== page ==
Four motives contend for the title of main
determinant of international behavior: power,
security, economic gains, and ideals. These four can
best be tested by comparing five American military
commitments in Europe: World War I, World War II, the
establishment of NATO at the beginning of the Cold
War, the perpetuation of NATO after the end of the
Cold War, and the campaigns in the Bosnia & Kosovo.
The research finds that power was the predominant
factor. As American relative power grew, the United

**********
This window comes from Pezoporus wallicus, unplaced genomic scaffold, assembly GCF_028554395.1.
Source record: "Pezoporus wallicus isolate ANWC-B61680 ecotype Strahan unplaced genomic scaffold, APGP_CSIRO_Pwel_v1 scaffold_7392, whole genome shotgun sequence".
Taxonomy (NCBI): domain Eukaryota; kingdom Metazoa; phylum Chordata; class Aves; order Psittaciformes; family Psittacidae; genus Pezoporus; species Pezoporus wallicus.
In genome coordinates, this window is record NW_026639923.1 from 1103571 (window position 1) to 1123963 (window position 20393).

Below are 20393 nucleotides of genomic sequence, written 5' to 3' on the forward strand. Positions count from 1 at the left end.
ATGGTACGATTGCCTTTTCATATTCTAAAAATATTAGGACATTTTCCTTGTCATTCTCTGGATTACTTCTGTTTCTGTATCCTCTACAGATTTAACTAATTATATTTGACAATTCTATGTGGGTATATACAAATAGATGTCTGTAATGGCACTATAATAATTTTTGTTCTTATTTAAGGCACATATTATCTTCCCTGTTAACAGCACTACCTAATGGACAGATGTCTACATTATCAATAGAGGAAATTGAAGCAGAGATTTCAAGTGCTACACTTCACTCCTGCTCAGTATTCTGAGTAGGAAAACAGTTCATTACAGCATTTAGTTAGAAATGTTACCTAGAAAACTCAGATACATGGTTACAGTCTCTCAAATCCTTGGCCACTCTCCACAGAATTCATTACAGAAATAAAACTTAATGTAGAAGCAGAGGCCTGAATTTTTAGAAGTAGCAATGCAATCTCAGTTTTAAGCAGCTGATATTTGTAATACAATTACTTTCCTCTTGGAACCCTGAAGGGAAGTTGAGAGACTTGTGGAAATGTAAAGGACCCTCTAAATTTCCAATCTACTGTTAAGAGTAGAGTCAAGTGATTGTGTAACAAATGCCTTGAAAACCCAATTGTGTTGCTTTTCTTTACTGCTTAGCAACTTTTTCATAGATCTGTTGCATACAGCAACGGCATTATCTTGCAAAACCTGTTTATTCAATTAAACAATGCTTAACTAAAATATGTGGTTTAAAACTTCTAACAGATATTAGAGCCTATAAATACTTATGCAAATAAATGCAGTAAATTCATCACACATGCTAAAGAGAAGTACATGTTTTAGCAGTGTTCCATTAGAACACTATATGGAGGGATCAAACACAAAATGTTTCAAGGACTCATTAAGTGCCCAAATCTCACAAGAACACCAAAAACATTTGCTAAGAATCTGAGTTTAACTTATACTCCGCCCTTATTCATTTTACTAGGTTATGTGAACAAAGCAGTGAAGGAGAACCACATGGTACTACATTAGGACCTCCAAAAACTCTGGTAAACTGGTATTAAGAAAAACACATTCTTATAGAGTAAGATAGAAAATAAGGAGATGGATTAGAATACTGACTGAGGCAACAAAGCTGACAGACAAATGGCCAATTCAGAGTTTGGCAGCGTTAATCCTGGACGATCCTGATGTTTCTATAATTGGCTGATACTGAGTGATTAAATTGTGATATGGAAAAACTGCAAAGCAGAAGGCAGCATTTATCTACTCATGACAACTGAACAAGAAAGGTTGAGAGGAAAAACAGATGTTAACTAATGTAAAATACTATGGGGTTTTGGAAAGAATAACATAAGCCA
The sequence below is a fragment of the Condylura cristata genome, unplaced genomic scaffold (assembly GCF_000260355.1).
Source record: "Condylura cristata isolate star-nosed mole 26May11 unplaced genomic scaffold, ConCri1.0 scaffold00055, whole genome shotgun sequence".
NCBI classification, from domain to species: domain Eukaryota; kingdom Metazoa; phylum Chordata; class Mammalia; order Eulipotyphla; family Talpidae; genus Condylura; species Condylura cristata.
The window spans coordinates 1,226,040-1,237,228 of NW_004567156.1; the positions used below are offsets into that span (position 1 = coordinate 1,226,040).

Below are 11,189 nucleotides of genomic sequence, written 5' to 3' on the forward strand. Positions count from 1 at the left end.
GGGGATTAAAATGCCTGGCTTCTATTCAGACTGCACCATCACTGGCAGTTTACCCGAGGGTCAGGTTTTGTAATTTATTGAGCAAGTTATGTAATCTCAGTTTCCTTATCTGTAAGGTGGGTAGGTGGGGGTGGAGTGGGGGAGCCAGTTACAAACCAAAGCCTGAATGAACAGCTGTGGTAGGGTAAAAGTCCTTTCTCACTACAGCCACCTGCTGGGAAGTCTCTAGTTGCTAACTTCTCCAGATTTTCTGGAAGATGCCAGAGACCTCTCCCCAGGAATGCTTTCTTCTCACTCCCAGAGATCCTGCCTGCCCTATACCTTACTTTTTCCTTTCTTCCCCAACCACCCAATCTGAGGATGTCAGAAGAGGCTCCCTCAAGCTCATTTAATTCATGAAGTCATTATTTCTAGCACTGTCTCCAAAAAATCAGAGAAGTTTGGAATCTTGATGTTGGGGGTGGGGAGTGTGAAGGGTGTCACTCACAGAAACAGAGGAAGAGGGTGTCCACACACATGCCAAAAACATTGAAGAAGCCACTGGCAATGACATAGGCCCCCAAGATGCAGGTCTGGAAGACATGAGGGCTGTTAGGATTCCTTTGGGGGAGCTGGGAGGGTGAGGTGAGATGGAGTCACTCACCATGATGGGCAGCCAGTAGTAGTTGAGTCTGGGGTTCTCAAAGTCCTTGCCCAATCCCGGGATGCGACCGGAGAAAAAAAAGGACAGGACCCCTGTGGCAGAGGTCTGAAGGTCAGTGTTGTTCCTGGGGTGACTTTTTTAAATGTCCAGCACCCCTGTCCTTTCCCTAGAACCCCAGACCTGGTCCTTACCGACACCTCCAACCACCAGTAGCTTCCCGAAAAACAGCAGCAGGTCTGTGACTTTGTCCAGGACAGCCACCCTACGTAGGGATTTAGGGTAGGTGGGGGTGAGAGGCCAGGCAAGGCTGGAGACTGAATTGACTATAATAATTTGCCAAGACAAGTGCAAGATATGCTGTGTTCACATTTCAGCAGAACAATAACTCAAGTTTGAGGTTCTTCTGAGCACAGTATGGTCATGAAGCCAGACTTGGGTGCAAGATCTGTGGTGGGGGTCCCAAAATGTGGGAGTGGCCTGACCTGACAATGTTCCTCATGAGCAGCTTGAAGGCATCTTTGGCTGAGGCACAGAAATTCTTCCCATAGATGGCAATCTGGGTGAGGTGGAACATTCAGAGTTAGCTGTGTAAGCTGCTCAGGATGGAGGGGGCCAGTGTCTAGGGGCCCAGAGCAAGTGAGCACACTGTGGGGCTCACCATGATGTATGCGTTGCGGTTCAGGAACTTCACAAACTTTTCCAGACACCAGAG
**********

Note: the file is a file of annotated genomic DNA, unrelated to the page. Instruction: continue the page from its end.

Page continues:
States sought to increase control over European
affairs by expanding its political interests in the
continent. This, however, did not happen in a uniform
manner. States do not expand when their relative
national power increases, but rather when decision
makers perceive a relative increase in state power.
The theory most useful in explaining this is
neoclassical realism. This theoretical perspective,
extensive archival research on the beginning of the
Cold War, and scores of interviews with high ranking
officials in the 1990''s reveal an American Empire
frame of mind.